Even though a few liana allometric equations have been developed for the estimation of above-ground biomass in tropical forests [3, 20, 21], there is no allometric equation for lianas in Malaysia. To date, only one allometric equation has been developed for the estimation of liana biomass in the whole of Southeast Asia [22]. To know the relative contribution of above-ground plant parts to total above-ground biomass, plant part allometric equations must be developed. Most liana allometric equations in use only measure total above-ground biomass without the individual components. Since above-ground portion of lianas have two main components (stem and leaf), developing allometric equations for at least one of them should make it possible to determine the biomass of the other component, when it is used in conjunction with total above-ground biomass equations. Therefore, the study was aimed at developing allometric equations for the estimation of stem and total above-ground biomass of lianas in primary and secondary forests within the Penang National Park, Penang, Malaysia.

2. Materials and Methods

2.1. Study Area

The study was conducted in the Penang National Park, Penang, Malaysia (N 5° 27.583′ E 100° 12.350′) (Figure 1), which has a total area of 1,213 ha. The national park is comprised of primary and secondary forest types. The park contains many plant species (1000 species), the majority of which are from Dipterocarpaceae, Fabaceae, Apocynaceae, Anacardiaceae, Euphorbiaceae, and Moraceae. A total of 190 species of animals have been recorded, and these include 25 mammal species, 53 butterfly species, 46 bird species, and other reptiles, insects, and amphibians [23]. The Penang National Park was designated as a national park in April 4, 2003, and gazetted under National Park Act 226 of 1980 on April 10, 2003.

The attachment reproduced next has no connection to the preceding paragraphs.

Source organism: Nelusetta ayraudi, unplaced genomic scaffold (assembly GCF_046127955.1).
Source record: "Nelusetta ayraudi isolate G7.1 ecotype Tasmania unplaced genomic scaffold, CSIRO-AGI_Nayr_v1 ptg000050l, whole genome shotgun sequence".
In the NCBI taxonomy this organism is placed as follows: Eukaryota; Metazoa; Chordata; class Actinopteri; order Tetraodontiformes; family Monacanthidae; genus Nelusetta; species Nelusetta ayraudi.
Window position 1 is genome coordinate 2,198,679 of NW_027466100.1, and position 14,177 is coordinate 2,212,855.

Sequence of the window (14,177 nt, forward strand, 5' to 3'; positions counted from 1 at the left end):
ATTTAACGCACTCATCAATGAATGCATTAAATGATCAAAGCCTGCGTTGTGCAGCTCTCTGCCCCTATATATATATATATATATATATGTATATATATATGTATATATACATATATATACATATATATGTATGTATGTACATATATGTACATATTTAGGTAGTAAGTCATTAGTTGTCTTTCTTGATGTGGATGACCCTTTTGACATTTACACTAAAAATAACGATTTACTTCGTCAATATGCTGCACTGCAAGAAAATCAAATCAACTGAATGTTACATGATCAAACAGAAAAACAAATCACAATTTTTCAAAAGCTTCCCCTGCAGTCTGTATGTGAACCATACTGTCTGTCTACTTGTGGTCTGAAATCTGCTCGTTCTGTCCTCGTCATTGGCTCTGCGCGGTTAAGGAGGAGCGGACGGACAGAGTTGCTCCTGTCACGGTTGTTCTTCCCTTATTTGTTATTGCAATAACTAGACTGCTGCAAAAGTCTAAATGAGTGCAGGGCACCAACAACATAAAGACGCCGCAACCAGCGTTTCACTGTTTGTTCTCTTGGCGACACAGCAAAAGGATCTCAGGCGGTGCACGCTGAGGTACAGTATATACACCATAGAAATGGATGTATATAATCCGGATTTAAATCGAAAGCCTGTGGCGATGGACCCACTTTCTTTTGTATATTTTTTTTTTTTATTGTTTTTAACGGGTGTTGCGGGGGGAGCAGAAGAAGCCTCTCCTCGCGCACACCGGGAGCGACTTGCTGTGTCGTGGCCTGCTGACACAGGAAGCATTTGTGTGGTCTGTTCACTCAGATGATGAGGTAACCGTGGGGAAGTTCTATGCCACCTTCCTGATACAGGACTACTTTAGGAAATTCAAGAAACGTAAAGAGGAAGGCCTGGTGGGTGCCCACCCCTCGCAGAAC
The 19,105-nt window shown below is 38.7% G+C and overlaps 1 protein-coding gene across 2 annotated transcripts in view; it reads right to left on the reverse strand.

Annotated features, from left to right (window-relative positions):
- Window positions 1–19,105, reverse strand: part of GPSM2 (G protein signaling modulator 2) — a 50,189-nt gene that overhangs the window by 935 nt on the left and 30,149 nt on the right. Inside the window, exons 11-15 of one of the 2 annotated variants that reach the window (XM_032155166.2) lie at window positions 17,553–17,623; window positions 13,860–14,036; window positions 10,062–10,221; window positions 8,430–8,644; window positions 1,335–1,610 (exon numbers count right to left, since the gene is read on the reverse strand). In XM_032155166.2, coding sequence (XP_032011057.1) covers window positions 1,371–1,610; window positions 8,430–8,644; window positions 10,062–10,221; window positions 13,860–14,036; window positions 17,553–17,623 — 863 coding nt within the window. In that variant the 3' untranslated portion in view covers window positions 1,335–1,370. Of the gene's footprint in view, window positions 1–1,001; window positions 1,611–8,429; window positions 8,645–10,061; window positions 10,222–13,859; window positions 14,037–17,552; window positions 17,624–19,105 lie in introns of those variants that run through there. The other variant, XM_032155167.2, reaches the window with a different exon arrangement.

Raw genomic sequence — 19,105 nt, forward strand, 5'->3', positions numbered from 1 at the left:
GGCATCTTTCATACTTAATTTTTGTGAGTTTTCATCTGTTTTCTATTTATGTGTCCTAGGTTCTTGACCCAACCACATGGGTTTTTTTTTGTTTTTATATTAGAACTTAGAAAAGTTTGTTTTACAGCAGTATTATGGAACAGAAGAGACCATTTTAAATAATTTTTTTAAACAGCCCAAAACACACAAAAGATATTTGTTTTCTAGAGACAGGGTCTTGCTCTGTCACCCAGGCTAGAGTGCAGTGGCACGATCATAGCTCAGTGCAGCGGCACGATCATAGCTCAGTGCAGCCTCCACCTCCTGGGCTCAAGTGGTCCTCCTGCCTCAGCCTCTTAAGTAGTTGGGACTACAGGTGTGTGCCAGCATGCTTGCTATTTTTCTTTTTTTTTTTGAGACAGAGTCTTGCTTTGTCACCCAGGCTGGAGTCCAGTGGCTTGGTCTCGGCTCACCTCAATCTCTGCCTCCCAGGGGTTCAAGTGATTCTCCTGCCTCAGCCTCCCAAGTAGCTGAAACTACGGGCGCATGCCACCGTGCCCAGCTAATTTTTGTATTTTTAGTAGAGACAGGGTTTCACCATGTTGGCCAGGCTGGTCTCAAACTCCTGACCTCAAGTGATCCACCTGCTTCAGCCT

658140.fig.001
Figure 1: Map of Penang State showing the location of the study area (Penang National Park).

The secondary forest within the Penang National Park has experienced various forms of human disturbance since the early years of the twentieth century. Logging was a major form of disturbance in the secondary forest although human activities such as farming, hunting, and gathering occurred in it. The secondary forest possesses relics of considerable historical land use activities such as clearcutting, farming, logging, and bush burning, due to its close proximity to the community. The secondary forest is also characterised by some ancient logging routes, confirming its extensive use in the distant past. The provision of infrastructure in the secondary forest of the national park has also contributed to loss of forest cover and resulted in fragmentation in some parts of the forest. Human disturbance has significantly influenced liana diversity and structure in the secondary forest [24].

2.2. Field Sampling and Biomass Measurements

Different liana species were destructively sampled for the mixed species allometric equations from April to June 2012. Field sampling occurred in the rainy season during which leaf biomass was maximum [21]. To ensure that lianas sampled represented variation in microhabitats within the national park, lianas were sampled from slopes, valleys, and flatlands in each forest type. Sampling was conducted in such a way that there was even species representation from each forest type as much as possible. Lianas were harvested for biomass determination after measuring their diameter (at 1.3 m from the rooting base). In addition, the length of each harvested liana individual was measured. A total number of 60 liana individuals (30 each from the primary and secondary forests) were harvested (Table 1). The characteristics of the lianas harvested are indicated in Table 2. Lianas with clonal stems were rare in the study area and were not included in the study. Liana leaves were separated from stems, and both were sun-dried for 3 weeks and 2 months, respectively, for dry weight determination.